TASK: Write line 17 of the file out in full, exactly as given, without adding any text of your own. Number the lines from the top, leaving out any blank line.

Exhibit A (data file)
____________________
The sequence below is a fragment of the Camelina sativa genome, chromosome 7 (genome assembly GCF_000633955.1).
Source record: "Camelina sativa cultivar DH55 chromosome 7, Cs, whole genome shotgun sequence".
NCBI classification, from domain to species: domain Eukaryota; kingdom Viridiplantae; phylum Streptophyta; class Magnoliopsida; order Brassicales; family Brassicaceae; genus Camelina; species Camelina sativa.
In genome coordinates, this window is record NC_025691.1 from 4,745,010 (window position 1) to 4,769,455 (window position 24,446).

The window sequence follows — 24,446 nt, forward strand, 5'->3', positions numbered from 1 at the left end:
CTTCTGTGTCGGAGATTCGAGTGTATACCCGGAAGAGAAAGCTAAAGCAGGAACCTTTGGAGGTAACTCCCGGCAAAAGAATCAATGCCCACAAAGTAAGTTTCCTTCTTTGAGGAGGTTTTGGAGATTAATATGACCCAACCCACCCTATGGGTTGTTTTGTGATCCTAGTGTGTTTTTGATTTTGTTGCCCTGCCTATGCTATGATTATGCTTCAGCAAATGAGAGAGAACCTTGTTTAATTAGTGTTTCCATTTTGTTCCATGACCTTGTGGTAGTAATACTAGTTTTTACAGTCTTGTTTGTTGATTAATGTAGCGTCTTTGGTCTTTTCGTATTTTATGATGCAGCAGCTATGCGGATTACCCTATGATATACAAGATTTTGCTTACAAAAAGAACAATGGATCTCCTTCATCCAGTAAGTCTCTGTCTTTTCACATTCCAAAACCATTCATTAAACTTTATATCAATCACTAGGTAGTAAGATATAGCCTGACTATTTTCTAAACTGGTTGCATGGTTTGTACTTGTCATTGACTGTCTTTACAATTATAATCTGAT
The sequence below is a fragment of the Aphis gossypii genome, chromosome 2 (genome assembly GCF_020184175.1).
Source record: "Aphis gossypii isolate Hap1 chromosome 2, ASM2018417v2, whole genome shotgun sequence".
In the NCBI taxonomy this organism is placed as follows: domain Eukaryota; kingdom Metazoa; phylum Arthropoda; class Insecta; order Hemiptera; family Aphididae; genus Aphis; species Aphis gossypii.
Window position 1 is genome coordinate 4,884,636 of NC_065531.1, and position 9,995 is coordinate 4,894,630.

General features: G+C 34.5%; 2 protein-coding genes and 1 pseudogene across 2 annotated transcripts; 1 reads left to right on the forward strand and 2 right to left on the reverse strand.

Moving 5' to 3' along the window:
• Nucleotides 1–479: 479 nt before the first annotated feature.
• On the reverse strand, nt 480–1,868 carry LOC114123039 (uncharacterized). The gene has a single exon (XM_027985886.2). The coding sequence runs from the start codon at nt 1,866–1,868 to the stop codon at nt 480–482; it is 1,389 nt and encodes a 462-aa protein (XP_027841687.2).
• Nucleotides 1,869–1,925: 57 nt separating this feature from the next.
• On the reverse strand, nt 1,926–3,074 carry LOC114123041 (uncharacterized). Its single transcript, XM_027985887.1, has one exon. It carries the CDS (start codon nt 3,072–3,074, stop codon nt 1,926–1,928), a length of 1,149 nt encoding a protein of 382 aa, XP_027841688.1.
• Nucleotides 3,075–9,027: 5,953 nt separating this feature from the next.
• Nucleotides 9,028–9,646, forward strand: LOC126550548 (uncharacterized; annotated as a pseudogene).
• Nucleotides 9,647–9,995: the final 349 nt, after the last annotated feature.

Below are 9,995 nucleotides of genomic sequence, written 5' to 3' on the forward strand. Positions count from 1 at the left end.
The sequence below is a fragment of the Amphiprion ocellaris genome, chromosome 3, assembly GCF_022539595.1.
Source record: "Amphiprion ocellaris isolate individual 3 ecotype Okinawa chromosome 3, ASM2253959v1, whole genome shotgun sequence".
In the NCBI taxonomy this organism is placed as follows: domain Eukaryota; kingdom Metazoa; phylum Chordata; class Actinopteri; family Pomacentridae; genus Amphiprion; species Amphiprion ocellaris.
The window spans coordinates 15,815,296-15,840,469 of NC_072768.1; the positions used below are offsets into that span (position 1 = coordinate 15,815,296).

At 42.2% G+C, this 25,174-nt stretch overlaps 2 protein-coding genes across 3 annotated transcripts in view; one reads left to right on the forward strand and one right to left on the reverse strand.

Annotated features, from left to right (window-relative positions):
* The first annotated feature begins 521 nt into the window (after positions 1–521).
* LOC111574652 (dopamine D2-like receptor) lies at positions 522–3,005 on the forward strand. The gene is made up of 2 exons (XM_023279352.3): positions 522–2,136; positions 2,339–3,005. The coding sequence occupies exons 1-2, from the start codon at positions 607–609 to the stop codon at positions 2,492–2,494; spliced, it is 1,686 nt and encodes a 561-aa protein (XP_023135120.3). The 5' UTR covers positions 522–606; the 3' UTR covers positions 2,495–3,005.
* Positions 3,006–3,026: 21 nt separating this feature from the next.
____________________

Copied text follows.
• Nucleotides 3,075–9,027: 5,953 nt separating this feature from the next.